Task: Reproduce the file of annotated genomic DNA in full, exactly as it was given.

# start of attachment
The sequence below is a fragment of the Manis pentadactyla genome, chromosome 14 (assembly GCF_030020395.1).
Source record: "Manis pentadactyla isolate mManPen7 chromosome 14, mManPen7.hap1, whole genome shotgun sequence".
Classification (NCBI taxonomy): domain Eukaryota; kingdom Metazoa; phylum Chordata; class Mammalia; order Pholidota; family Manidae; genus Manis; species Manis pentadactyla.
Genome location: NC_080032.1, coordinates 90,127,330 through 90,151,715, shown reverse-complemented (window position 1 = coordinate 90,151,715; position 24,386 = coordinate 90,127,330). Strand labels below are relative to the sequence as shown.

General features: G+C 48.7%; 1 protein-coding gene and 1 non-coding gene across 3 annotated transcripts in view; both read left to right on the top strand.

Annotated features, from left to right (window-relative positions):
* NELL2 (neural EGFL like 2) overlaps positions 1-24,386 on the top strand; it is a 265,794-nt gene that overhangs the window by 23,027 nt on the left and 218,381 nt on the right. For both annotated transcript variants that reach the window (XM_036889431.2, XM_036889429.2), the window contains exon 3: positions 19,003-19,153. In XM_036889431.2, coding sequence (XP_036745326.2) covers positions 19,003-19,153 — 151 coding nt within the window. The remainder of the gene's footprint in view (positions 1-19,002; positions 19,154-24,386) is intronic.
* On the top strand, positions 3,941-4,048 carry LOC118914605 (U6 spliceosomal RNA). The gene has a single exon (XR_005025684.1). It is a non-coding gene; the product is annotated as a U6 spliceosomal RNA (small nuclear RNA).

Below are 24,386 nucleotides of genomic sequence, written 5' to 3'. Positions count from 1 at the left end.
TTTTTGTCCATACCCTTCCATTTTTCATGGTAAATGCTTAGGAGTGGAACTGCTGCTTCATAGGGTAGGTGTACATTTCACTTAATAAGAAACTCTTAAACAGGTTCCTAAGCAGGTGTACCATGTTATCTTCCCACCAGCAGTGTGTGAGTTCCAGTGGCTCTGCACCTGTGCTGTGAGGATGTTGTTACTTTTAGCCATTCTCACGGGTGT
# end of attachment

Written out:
The sequence below is a fragment of the Manis pentadactyla genome, chromosome 14 (assembly GCF_030020395.1).
Source record: "Manis pentadactyla isolate mManPen7 chromosome 14, mManPen7.hap1, whole genome shotgun sequence".
Classification (NCBI taxonomy): domain Eukaryota; kingdom Metazoa; phylum Chordata; class Mammalia; order Pholidota; family Manidae; genus Manis; species Manis pentadactyla.
Genome location: NC_080032.1, coordinates 90,127,330 through 90,151,715, shown reverse-complemented (window position 1 = coordinate 90,151,715; position 24,386 = coordinate 90,127,330). Strand labels below are relative to the sequence as shown.

General features: G+C 48.7%; 1 protein-coding gene and 1 non-coding gene across 3 annotated transcripts in view; both read left to right on the top strand.

Annotated features, from left to right (window-relative positions):
* NELL2 (neural EGFL like 2) overlaps positions 1-24,386 on the top strand; it is a 265,794-nt gene that overhangs the window by 23,027 nt on the left and 218,381 nt on the right. For both annotated transcript variants that reach the window (XM_036889431.2, XM_036889429.2), the window contains exon 3: positions 19,003-19,153. In XM_036889431.2, coding sequence (XP_036745326.2) covers positions 19,003-19,153 — 151 coding nt within the window. The remainder of the gene's footprint in view (positions 1-19,002; positions 19,154-24,386) is intronic.
* On the top strand, positions 3,941-4,048 carry LOC118914605 (U6 spliceosomal RNA). The gene has a single exon (XR_005025684.1). It is a non-coding gene; the product is annotated as a U6 spliceosomal RNA (small nuclear RNA).

Below are 24,386 nucleotides of genomic sequence, written 5' to 3'. Positions count from 1 at the left end.
TTTTTGTCCATACCCTTCCATTTTTCATGGTAAATGCTTAGGAGTGGAACTGCTGCTTCATAGGGTAGGTGTACATTTCACTTAATAAGAAACTCTTAAACAGGTTCCTAAGCAGGTGTACCATGTTATCTTCCCACCAGCAGTGTGTGAGTTCCAGTGGCTCTGCACCTGTGCTGTGAGGATGTTGTTACTTTTAGCCATTCTCACGGGTGT